StoryTestIQ is an automated acceptance testing tool, which was originally a mashup of 2 existing open source projects, Selenium and FitNesse. StoryTestIQ is many times shortened to STIQ (pronounced “stick”) so it rolls off the tongue more easily. STIQ takes the idea of testing inside the browser a la Selenium and enables editing, tagging, and multi-table execution through a modified FitNesse underneath the covers. The version control from FitNesse was removed so that the generated wiki files are able to be checked in, without any binaries, alongside the code those tests are executing against. The multi-table execution allows for test components, written in “selenese”, to be refactored out of and included in larger test cases. There are many more modifications that the development team, headed by Paul Dupuy, have done to enhance STIQ’s capabilities beyond running Fit and Selenium tests but this is enough background for now.
During STIQ’s development, we created a Maven 2 plugin, imaginatively named maven-stiq-plugin. This plugin did only 1 thing: start up the STIQ server for your project without having to run Java from the command line. In the past couple of days, I have finally had enough time and desire to develop integration of exporting STIQ tests into Selenium RC compliant “selenese” so they can also be executed during your Maven integration-test cycle in the 2.2-SNAPSHOT version. So, lets get down to the “how”.
First, add the STIQ Maven 2 repository to your POM (pom.xml file for your project) as shown below: (NOTE: updated with correction on URL from original posting)
We, also, must put the STIQ Maven 2 repository into our plugin repositories within the POM because so that we can find the maven-stiq-plugin to execute during the integration-test cycles: (NOTE: updated with correction on URL from original posting)
<id>STIQ Plugins Sourceforge</id>
Next, we will put in the maven-stiq-plugin configuration.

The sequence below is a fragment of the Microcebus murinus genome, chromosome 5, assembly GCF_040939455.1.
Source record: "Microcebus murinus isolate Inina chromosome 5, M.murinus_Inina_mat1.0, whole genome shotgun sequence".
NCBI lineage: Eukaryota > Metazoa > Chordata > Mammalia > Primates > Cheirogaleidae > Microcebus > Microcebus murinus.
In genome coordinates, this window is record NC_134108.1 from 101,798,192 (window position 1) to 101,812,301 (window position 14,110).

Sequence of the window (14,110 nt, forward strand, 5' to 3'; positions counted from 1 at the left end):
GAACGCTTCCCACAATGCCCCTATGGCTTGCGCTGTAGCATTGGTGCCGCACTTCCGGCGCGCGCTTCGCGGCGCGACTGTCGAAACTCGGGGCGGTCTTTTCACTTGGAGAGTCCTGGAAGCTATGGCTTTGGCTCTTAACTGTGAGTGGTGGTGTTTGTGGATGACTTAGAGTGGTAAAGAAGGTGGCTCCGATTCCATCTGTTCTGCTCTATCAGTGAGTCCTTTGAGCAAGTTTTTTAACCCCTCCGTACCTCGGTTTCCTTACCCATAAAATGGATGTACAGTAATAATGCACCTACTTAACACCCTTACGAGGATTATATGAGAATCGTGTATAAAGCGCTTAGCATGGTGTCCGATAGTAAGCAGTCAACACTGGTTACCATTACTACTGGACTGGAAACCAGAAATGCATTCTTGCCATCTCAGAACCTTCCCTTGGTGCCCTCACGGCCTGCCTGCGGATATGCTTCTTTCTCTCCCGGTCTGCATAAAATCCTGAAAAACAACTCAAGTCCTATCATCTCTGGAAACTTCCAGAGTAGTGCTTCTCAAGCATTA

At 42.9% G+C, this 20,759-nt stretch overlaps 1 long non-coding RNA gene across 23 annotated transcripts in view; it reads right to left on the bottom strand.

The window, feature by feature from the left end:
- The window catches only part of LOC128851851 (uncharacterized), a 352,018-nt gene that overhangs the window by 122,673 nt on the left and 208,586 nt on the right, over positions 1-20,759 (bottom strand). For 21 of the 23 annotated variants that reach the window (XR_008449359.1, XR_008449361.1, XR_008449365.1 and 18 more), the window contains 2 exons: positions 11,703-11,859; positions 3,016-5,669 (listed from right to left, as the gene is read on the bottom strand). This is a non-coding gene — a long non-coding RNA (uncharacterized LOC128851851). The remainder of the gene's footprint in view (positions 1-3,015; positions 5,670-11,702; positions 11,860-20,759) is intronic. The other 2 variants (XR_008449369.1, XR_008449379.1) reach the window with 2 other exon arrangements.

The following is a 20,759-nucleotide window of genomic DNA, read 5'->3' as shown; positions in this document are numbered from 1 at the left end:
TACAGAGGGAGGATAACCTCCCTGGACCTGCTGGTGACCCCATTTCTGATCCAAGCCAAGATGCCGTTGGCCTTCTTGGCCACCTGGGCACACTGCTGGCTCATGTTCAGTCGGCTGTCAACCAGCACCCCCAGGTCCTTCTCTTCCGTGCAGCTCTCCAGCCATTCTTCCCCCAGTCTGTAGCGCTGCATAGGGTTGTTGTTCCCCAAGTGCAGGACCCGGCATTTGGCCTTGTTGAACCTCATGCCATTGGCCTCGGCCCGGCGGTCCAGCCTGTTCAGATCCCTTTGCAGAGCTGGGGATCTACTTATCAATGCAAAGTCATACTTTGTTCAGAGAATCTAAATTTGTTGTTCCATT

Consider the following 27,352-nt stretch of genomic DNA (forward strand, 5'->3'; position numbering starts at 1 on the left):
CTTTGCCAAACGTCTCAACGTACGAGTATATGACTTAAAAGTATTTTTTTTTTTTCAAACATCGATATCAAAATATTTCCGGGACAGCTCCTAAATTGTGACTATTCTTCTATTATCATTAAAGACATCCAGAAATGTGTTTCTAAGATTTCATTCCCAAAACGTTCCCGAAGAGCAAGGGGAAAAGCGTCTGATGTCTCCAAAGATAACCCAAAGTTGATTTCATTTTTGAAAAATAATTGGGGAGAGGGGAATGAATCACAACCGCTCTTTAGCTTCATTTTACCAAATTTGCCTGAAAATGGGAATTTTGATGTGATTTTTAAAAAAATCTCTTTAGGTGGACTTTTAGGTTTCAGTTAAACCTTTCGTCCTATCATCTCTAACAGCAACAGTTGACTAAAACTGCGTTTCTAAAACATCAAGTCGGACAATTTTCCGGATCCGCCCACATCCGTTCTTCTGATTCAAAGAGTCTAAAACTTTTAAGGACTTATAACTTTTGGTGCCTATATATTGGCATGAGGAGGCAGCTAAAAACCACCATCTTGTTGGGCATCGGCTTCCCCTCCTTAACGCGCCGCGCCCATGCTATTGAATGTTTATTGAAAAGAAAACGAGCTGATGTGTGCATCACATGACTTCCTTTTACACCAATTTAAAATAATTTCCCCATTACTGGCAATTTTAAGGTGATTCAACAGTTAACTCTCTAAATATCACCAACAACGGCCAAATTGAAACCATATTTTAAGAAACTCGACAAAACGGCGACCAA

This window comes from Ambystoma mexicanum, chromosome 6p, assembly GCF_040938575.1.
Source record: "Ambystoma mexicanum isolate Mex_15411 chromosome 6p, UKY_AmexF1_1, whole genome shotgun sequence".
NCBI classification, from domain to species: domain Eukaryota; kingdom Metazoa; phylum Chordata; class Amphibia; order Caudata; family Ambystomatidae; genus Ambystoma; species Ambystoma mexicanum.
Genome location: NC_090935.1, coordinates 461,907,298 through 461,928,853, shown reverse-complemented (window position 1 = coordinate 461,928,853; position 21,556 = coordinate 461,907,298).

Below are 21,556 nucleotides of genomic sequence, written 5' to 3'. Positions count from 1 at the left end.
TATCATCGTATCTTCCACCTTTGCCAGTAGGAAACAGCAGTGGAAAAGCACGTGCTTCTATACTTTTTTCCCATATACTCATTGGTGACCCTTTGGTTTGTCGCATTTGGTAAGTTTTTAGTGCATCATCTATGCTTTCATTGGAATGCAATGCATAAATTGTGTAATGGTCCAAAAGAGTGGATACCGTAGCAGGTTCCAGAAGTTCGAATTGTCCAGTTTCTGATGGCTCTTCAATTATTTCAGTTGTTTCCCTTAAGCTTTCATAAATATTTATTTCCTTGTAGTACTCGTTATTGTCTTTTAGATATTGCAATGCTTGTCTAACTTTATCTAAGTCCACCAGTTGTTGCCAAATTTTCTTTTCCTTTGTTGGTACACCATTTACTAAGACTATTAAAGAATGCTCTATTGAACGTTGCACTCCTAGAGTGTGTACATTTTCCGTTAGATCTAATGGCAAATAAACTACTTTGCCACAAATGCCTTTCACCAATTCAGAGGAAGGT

Now, to tell you a little bit about what is going on in the above configuration. The <groupId> and <artifactId> elements describe what plugin to grab from the plugin repository and use in the project. In the executions section, we define 2 separate execution elements. The first execution is called “export”. This execution will occur during the “pre-integration-test” cycle within the full Maven 2 build life cycle. The goal, similar to an Ant target, on our maven-stiq-plugin that you will be “export”, which is the goal that exports our StoryTestIQ acceptance tests as “selenese” to run within the Selenium RC server. The configurations shown above are <pageRootPath>, which is the directory located below your top-level project directory where the StoryTestIQ tests are located, and <suiteWikiPagePath>, which is a wiki page location for the top-level suite including all of the tests to export. If you don’t already have STIQ tests, please go to http://storytestiq.sf.net to find out how to get started.
The second execution element is called “exec”. This execution will run during the “integration-test” cycle in the Maven build life cycle and will execute the exported tests using Selenium RC server. The configurations for this goal are <userExtensions>, which is where any new selenese actions are defined specific to your project, <browserType>, which is the web browser to execute the tests within, and <suiteFile>, which is where the exported selenese tests were generated during the “export” goal execution. As a convention, the generated selenese file will be located under the “target/stiq” directory by default with the name of the file as <suiteWikiPagePath>.html.
Now you can run the usual ‘install’ command in your project’s top-level directory:
This should compile and execute all of your unit tests then during the integration-test phase it will run the maven-stiq-plugin goals, “export” and “exec” in that order. During the maven-stiq-plugin “exec” goal execution, the web browser will open up in the background and you will see the STIQ tests run. After the tests have executed, the web browser will close and the Maven build life cycle will complete.
NOTE: If you are having trouble with “*firefox” as <browserType>, then you might be seeing a current bug with Selenium RC server version 1.1.1. An upcoming release version will include a fix and we will update the dependency once we see the update. For now, the fix is to go back to Firefox version 3.5.3 or switch to using a different browser as listed here on the Selenium RC documentation.
There is still much more to do with the plugin before getting to a release version of 2.2. Please comment on this blog post with any suggestions or issues that you have with the plugin and it’s configuration. If you are interested, do a search on StoryTestIQ within this blog to find out more about using StoryTestIQ or visit the main project page http://storytestiq.sf.net. Thank you.